Wednesday, January 10, 2018

Tonight's Movie: Molly's Game (2017)

My first "new" movie of the year seen in a theater was MOLLY'S GAME (2017), directed by Aaron Sorkin.

While Sorkin is known for writing both TV (THE WEST WING) and feature films (THE AMERICAN PRESIDENT, THE SOCIAL NETWORK), MOLLY'S GAME is his first directing effort. He also cowrote the script with Molly Bloom, who's portrayed in the film by Jessica Chastain (MISS SLOANE).

MOLLY'S GAME is the story of a very smart young woman with Daddy issues who ends up spending years running illegal high-stakes poker games for actors, business tycoons, European nobility, and ultimately (and very unfortunately) the Russian Mafia.

After she's arrested by the FBI, defense attorney Charlie Jaffey (Idris Elba, Heimdall in THOR: RAGNAROK) learns Molly's story and tries to work out the best legal deal possible.

That's pretty much the extent of the plot, though that bare-bones description doesn't capture how interesting it is, mostly due to Chastain's extremely compelling screen presence as well as the unusual subject matter and storytelling style, with Chastain's Molly offering ongoing voiceover commentary on her life. The movie ran a bit too long at 2 hours and 20 minutes but I enjoyed it all the way through.

That said, as the movie came to an end I couldn't help wondering what the point of it was. It's an engrossing story, well told, yet neither Molly or the audience really learns much from her experiences; indeed, Molly's future is an open-ended question as the the final credits begin to roll.

There's a lot of waste in Molly's life; as her father (Kevin Costner) correctly points out, with her smarts if she had gone to law school she would have had her own firm by the point in her life where she ran into legal trouble. Or she could have put her brains to use in any number of other areas and been a success. Near the end of the movie her father analyzes how she went from Olympic-class skier to being charged with a felony, but where does she go from here? And do we care?

Chastain is fascinating in the role yet not especially sympathetic, especially as Molly begins a downward spiral and starts using drugs to keep up with her lifestyle. (Chastain looks increasingly haggard and harshly made up as time passes, which is effective.) When she's riding high she has a lot of money for a fancy wardrobe but not much else, including no friends; as her attorney points out, even the people she's protected by keeping their names confidential aren't there to back her when it counts. Ultimately, if one looks beyond the glossy trappings, it's a tragic story on multiple levels.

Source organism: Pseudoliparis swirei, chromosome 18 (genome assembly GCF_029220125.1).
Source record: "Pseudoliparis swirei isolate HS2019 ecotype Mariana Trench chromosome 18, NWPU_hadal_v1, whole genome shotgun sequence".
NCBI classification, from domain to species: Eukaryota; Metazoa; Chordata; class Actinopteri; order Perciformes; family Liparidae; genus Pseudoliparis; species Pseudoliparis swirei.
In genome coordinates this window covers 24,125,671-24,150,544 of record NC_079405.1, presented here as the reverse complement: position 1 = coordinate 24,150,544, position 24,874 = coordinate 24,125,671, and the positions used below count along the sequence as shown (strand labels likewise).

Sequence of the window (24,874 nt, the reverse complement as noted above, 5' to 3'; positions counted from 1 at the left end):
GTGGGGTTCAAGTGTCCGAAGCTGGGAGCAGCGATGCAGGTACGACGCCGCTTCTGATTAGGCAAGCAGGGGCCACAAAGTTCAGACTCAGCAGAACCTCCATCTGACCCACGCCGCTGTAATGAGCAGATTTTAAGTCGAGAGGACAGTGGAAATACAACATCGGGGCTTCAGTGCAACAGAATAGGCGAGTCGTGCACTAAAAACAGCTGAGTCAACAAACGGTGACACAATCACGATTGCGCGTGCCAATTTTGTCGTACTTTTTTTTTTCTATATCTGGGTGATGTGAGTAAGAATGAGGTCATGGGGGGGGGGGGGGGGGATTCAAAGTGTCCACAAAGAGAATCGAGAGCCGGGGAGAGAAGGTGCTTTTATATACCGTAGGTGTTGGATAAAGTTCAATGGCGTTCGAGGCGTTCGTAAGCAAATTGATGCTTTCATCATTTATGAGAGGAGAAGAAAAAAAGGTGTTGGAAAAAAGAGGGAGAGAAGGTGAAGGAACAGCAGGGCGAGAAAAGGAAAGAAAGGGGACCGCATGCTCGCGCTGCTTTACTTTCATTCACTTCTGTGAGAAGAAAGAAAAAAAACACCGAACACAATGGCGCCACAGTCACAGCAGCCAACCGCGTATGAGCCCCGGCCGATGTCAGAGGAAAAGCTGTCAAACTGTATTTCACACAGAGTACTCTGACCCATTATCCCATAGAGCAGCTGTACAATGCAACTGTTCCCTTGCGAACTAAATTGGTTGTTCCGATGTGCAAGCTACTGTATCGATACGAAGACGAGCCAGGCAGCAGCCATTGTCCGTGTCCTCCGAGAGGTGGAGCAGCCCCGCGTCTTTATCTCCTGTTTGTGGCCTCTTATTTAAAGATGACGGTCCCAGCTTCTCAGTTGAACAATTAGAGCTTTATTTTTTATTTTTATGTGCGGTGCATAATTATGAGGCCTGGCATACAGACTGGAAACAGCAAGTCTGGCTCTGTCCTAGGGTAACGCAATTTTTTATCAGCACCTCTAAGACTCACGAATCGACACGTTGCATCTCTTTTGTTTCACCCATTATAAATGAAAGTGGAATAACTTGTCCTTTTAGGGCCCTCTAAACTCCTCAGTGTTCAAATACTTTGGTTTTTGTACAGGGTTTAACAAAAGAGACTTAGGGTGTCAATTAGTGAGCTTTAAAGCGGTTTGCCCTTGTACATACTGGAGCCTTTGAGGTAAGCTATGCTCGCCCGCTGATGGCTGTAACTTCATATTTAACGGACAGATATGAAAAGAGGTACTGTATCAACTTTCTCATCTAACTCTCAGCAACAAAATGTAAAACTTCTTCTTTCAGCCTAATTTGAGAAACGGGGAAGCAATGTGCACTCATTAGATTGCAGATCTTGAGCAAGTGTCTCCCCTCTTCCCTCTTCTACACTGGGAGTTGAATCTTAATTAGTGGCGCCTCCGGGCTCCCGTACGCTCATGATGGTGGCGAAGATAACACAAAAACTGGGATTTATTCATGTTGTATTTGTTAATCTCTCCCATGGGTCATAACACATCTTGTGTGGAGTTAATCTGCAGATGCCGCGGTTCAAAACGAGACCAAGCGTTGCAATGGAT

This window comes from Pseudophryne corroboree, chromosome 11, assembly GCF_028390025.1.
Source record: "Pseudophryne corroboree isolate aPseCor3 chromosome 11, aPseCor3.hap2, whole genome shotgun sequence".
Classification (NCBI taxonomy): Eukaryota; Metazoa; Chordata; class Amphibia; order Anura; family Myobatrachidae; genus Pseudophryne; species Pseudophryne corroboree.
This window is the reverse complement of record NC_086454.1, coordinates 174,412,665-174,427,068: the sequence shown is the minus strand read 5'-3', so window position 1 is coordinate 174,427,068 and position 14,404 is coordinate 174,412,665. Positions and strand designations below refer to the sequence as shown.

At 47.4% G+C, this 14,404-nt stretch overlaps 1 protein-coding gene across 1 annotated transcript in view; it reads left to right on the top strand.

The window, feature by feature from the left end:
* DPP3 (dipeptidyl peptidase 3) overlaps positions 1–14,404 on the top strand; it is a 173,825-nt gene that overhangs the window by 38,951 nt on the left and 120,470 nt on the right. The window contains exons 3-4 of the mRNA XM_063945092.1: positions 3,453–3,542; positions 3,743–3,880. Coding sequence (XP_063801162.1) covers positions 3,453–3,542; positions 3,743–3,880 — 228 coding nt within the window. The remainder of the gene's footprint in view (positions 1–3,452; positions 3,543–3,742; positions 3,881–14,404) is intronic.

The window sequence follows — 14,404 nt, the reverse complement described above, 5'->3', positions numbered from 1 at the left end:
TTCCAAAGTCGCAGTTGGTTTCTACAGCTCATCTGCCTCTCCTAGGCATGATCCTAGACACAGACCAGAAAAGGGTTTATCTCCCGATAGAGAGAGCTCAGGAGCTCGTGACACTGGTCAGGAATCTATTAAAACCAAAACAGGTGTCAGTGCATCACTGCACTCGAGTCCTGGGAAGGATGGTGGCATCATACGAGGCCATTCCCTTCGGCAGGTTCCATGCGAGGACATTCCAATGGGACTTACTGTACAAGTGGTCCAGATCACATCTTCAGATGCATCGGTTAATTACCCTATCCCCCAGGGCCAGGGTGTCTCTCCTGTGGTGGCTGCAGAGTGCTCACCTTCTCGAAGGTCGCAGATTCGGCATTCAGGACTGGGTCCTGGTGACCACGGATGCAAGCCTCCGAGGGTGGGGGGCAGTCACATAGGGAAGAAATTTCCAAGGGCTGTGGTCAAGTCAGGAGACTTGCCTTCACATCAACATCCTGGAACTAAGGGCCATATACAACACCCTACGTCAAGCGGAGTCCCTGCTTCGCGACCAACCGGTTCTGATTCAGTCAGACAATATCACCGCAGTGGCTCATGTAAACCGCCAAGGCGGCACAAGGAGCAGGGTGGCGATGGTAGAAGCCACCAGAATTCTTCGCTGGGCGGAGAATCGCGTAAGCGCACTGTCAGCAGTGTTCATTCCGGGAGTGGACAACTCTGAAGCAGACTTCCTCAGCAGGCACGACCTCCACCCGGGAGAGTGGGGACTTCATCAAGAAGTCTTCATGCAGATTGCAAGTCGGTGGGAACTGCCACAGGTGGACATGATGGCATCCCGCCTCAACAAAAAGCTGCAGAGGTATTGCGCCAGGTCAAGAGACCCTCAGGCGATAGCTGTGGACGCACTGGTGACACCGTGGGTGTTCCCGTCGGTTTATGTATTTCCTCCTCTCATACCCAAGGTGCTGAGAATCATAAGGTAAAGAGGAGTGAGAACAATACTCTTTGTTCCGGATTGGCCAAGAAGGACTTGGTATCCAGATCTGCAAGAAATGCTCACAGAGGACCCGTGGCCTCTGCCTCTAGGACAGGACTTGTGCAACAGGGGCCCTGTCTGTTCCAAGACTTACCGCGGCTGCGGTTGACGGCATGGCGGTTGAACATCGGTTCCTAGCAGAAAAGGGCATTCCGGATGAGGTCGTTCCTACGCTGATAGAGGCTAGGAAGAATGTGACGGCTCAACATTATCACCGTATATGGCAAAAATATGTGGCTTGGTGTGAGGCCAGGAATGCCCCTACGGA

I agree with varied takes on the movie by a pair of critics I respect: Justin Chang of the Los Angeles Times sees the film as a "thriller of the mind" which is a "blast," while Leonard Maltin writes that "Because its characters are cold it’s...difficult to maintain empathy for Molly as she climbs out onto a dangerous limb." I agree with both points of view. It's an enjoyable film which is well worth seeing, but in the end a viewer might well ask "Is that all there is?"

Parental Advisory: MOLLY'S GAME is rated R for foul language, drug use, and some violence. It's a fairly mild R as these things go, but it's not a movie for children, especially as there isn't really any positive takeaway when it's all said and done.

A trailer is on YouTube.

I'll be giving my MoviePass card quite a workout over the next couple of weeks as there are several new films I'm interested in seeing. Stay tuned for additional reviews of new releases along with classic film DVDs and Blu-rays!


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